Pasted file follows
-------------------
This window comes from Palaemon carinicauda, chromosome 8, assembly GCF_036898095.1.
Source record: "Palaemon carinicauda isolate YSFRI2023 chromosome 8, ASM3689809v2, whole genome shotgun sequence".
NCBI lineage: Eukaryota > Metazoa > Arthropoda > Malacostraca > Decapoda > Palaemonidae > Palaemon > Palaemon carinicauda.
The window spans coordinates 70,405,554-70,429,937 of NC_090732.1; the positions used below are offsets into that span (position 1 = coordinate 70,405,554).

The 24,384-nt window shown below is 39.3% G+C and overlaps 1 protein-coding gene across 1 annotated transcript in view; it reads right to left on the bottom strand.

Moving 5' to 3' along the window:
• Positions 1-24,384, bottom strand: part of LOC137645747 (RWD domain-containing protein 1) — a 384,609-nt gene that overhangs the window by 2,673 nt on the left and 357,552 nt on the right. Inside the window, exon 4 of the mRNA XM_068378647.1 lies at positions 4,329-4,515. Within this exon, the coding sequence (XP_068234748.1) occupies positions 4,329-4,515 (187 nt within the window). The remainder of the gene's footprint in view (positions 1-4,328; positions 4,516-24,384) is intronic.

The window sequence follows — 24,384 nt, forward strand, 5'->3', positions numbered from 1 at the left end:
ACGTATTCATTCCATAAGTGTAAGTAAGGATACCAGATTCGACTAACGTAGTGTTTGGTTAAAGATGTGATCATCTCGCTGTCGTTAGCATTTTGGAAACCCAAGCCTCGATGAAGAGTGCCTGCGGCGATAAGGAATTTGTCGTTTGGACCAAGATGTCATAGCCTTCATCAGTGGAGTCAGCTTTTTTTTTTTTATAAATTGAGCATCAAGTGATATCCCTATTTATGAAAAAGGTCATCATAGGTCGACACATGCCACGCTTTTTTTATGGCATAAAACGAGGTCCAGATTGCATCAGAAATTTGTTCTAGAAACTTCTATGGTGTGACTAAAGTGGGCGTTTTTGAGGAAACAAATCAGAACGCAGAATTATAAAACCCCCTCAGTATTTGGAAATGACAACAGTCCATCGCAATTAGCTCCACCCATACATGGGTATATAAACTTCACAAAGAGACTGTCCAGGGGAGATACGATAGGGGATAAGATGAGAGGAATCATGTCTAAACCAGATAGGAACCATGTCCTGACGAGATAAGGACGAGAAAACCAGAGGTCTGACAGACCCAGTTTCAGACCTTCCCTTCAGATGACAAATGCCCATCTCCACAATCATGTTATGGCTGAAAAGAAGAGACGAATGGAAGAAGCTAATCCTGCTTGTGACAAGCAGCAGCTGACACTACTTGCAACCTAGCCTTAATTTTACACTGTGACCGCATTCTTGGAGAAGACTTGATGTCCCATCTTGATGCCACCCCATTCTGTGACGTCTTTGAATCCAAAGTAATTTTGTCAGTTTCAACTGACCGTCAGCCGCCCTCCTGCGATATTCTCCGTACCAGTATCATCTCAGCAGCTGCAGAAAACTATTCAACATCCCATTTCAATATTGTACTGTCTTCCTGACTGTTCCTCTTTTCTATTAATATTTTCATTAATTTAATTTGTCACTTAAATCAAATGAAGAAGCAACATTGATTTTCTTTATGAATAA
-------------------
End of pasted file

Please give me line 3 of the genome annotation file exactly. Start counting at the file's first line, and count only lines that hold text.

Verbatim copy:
NCBI lineage: Eukaryota > Metazoa > Arthropoda > Malacostraca > Decapoda > Palaemonidae > Palaemon > Palaemon carinicauda.